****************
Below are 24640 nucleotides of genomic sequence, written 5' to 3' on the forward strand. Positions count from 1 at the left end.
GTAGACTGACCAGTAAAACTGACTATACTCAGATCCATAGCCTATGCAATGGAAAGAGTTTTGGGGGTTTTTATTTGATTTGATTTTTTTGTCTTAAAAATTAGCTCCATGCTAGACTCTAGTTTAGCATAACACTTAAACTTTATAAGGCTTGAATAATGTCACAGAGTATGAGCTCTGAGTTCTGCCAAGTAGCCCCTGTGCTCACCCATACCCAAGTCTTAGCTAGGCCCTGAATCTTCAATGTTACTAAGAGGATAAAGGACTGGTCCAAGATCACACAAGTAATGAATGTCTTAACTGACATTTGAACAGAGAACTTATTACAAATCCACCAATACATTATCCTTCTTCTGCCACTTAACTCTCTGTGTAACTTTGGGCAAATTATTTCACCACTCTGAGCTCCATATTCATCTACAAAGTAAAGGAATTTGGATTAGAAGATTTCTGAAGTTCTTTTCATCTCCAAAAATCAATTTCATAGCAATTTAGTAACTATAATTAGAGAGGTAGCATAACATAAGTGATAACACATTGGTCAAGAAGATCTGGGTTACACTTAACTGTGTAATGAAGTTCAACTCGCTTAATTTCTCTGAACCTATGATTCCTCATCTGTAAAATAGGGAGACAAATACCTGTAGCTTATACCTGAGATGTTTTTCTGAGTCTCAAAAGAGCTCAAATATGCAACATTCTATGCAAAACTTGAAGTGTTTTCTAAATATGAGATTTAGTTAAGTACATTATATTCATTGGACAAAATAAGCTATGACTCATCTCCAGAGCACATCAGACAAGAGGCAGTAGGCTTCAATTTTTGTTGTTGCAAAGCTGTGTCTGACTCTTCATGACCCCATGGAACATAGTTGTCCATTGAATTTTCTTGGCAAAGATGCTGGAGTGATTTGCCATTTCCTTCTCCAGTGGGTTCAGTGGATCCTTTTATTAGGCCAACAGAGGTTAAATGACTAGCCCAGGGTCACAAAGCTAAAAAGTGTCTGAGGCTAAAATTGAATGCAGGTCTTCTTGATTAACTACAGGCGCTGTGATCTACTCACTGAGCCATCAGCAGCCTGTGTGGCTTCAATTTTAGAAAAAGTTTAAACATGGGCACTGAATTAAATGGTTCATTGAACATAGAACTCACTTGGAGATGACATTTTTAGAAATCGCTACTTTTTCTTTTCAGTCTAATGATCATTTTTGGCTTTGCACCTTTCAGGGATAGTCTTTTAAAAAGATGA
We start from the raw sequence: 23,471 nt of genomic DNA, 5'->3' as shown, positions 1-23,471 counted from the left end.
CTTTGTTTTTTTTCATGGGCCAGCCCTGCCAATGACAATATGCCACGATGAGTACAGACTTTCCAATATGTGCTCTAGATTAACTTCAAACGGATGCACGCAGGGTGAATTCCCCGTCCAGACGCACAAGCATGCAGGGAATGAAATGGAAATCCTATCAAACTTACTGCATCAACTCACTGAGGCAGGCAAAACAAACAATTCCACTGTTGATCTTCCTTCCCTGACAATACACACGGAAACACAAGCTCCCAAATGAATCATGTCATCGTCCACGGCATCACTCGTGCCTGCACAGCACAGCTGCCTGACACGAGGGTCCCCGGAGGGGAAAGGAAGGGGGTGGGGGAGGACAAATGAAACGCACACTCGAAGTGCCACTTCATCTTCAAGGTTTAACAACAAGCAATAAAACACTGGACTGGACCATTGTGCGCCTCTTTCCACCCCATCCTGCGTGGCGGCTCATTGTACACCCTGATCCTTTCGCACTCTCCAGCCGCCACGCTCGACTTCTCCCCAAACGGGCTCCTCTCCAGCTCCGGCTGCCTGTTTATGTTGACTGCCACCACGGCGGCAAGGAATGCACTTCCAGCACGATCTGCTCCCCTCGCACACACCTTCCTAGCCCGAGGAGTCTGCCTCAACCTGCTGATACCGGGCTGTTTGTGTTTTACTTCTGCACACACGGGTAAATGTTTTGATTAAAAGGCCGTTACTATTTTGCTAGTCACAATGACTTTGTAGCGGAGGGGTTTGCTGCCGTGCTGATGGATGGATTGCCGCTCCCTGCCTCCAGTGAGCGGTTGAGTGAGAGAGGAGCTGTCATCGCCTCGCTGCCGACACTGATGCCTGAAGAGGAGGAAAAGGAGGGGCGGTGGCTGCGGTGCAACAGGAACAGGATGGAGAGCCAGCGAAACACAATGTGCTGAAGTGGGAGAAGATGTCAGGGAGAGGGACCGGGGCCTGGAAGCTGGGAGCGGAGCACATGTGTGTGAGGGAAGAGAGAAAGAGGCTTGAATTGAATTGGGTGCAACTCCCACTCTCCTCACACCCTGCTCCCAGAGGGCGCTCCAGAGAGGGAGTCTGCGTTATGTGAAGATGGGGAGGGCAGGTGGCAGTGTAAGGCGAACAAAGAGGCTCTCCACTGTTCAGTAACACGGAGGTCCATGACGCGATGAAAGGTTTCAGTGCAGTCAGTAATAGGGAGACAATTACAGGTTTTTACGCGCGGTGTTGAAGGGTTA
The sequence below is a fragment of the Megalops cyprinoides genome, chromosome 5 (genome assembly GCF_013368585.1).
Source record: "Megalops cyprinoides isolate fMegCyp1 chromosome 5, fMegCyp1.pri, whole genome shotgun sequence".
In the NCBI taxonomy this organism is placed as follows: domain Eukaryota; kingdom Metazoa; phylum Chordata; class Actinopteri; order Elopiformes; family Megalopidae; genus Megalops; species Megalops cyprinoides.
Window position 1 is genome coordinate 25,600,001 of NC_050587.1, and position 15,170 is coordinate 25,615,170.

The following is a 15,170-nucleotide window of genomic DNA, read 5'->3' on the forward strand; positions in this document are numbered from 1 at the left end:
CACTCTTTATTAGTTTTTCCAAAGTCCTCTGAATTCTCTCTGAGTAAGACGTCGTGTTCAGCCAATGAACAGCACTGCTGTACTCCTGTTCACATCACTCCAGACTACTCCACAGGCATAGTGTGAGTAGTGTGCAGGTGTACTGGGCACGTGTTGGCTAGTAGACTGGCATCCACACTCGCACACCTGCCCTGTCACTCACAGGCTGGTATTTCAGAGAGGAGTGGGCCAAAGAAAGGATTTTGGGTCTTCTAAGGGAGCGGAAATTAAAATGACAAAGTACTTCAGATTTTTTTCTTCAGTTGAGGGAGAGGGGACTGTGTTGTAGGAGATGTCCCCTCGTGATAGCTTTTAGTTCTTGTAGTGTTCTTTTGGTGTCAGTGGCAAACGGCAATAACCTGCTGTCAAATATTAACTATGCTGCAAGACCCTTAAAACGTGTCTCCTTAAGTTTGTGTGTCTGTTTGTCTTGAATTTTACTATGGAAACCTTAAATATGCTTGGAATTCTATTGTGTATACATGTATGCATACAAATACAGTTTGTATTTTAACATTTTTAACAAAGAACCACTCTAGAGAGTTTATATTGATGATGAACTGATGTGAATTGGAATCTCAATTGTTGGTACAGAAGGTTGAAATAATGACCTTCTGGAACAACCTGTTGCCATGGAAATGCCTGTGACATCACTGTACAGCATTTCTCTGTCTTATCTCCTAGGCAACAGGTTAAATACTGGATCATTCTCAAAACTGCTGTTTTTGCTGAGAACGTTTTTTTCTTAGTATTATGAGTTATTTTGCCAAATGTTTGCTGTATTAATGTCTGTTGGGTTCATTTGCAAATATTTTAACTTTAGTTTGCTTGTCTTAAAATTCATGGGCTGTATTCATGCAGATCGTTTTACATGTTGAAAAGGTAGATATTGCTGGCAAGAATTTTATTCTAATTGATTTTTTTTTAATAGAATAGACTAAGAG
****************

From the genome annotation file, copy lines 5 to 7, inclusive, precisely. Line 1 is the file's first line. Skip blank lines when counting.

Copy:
The sequence below is a fragment of the Megalops cyprinoides genome, chromosome 5 (genome assembly GCF_013368585.1).
Source record: "Megalops cyprinoides isolate fMegCyp1 chromosome 5, fMegCyp1.pri, whole genome shotgun sequence".
In the NCBI taxonomy this organism is placed as follows: domain Eukaryota; kingdom Metazoa; phylum Chordata; class Actinopteri; order Elopiformes; family Megalopidae; genus Megalops; species Megalops cyprinoides.